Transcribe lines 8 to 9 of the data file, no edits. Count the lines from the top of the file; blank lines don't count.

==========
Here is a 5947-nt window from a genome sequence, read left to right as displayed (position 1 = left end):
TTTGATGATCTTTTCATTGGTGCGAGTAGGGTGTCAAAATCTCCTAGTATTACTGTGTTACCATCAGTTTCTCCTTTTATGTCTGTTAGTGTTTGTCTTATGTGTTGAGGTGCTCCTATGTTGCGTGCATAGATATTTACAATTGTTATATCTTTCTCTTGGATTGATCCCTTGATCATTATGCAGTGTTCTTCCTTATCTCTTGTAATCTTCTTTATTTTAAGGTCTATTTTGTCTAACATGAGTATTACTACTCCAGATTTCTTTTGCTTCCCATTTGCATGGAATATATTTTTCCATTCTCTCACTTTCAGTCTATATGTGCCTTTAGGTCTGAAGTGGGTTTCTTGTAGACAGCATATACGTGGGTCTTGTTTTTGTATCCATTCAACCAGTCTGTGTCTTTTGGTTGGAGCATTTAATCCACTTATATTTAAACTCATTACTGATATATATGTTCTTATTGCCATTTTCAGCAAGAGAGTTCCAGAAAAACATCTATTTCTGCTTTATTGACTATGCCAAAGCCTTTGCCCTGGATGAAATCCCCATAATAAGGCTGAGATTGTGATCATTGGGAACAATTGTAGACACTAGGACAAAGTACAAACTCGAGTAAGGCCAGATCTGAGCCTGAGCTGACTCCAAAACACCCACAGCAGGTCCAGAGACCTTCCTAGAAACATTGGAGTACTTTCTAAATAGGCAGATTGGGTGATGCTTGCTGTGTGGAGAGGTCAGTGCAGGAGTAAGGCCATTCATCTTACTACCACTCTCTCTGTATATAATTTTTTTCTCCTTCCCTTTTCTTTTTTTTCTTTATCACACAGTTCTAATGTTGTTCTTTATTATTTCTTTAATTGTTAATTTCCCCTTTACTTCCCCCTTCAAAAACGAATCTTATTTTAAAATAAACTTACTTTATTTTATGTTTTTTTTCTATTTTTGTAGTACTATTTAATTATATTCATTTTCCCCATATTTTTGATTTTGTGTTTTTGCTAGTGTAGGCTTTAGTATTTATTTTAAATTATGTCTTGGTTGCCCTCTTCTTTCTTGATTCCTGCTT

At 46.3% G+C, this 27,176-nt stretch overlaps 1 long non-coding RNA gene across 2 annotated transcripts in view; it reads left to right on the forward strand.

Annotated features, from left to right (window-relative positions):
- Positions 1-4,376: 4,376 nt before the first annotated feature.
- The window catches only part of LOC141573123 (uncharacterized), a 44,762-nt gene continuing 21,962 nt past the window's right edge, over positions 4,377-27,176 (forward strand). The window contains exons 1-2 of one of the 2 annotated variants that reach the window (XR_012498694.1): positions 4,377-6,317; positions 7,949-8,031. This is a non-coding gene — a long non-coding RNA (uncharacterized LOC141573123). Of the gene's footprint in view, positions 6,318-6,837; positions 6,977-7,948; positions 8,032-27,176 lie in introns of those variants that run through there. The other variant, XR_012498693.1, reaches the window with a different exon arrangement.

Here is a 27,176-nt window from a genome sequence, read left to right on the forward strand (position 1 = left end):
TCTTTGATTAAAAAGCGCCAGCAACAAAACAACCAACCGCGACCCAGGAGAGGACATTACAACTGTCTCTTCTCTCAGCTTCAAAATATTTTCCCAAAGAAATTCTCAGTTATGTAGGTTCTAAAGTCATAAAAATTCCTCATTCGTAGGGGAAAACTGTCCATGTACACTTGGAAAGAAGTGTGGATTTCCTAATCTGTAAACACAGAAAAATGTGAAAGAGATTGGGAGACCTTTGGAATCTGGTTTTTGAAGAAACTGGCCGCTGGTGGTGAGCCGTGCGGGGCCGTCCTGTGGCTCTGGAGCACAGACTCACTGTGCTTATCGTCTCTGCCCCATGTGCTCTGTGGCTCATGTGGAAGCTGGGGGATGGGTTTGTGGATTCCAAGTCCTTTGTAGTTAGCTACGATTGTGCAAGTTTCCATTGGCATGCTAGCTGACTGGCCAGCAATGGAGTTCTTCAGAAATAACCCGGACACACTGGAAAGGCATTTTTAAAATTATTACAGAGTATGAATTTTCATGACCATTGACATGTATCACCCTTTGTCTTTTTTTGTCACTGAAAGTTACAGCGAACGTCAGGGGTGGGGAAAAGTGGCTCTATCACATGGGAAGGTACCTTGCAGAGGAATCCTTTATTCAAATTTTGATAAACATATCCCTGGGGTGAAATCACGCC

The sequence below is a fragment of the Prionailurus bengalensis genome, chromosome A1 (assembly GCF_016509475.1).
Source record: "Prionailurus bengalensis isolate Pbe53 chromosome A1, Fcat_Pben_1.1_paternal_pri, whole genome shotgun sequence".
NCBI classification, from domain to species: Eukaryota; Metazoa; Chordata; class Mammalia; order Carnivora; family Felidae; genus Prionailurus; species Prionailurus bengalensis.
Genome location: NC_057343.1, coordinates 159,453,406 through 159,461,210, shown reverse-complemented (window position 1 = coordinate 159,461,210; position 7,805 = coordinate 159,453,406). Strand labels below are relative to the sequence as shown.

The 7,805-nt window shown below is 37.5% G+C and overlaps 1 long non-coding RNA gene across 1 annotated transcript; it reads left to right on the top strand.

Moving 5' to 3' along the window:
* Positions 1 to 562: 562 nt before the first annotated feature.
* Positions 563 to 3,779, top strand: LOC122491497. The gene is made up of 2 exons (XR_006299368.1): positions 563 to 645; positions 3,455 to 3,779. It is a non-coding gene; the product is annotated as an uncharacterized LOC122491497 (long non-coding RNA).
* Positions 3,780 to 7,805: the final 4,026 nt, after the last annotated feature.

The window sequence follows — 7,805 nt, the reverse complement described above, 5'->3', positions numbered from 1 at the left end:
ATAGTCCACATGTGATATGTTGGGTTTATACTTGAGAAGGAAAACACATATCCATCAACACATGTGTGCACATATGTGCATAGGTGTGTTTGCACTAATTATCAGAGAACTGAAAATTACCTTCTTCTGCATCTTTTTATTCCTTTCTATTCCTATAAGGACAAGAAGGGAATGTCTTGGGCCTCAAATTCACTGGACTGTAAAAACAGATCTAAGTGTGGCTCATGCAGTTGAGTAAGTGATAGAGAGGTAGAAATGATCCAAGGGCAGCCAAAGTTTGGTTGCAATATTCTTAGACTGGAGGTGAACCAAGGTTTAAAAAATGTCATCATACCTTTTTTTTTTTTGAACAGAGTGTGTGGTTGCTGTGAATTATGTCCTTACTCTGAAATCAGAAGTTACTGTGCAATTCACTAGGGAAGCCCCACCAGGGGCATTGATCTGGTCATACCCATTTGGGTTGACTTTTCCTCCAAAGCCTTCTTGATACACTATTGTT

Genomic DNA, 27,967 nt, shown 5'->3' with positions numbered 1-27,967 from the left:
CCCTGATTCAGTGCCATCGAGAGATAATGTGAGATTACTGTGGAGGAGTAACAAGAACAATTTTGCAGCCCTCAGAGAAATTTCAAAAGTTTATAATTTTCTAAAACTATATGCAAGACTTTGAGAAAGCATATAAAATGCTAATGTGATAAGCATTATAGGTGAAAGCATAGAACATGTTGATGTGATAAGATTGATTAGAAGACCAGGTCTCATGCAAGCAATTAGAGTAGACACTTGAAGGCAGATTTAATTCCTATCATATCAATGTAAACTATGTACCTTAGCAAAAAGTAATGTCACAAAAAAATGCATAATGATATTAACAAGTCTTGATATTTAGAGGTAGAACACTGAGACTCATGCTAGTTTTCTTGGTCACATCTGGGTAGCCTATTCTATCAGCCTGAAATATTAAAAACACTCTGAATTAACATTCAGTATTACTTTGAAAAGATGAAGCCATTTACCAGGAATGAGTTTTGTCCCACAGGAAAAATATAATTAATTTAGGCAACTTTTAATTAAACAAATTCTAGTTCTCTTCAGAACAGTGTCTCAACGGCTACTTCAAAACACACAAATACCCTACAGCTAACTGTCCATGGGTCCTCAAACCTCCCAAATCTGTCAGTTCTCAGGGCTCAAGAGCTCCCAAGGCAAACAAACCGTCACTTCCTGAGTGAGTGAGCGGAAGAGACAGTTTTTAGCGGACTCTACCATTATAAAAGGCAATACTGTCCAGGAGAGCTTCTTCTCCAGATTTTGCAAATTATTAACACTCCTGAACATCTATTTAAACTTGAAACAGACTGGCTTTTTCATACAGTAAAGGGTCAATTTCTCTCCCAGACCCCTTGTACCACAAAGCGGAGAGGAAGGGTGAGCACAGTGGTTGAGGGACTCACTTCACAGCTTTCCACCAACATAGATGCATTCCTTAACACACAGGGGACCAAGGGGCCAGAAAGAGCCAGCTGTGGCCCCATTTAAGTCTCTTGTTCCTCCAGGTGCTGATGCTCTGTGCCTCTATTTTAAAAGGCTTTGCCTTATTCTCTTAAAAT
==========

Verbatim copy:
TCTTTGATTAAAAAGCGCCAGCAACAAAACAACCAACCGCGACCCAGGAGAGGACATTACAACTGTCTCTTCTCTCAGCTTCAAAATATTTTCCCAAAGAAATTCTCAGTTATGTAGGTTCTAAAGTCATAAAAATTCCTCATTCGTAGGGGAAAACTGTCCATGTACACTTGGAAAGAAGTGTGGATTTCCTAATCTGTAAACACAGAAAAATGTGAAAGAGATTGGGAGACCTTTGGAATCTGGTTTTTGAAGAAACTGGCCGCTGGTGGTGAGCCGTGCGGGGCCGTCCTGTGGCTCTGGAGCACAGACTCACTGTGCTTATCGTCTCTGCCCCATGTGCTCTGTGGCTCATGTGGAAGCTGGGGGATGGGTTTGTGGATTCCAAGTCCTTTGTAGTTAGCTACGATTGTGCAAGTTTCCATTGGCATGCTAGCTGACTGGCCAGCAATGGAGTTCTTCAGAAATAACCCGGACACACTGGAAAGGCATTTTTAAAATTATTACAGAGTATGAATTTTCATGACCATTGACATGTATCACCCTTTGTCTTTTTTTGTCACTGAAAGTTACAGCGAACGTCAGGGGTGGGGAAAAGTGGCTCTATCACATGGGAAGGTACCTTGCAGAGGAATCCTTTATTCAAATTTTGATAAACATATCCCTGGGGTGAAATCACGCC

The sequence below is a fragment of the Prionailurus bengalensis genome, chromosome A1 (assembly GCF_016509475.1).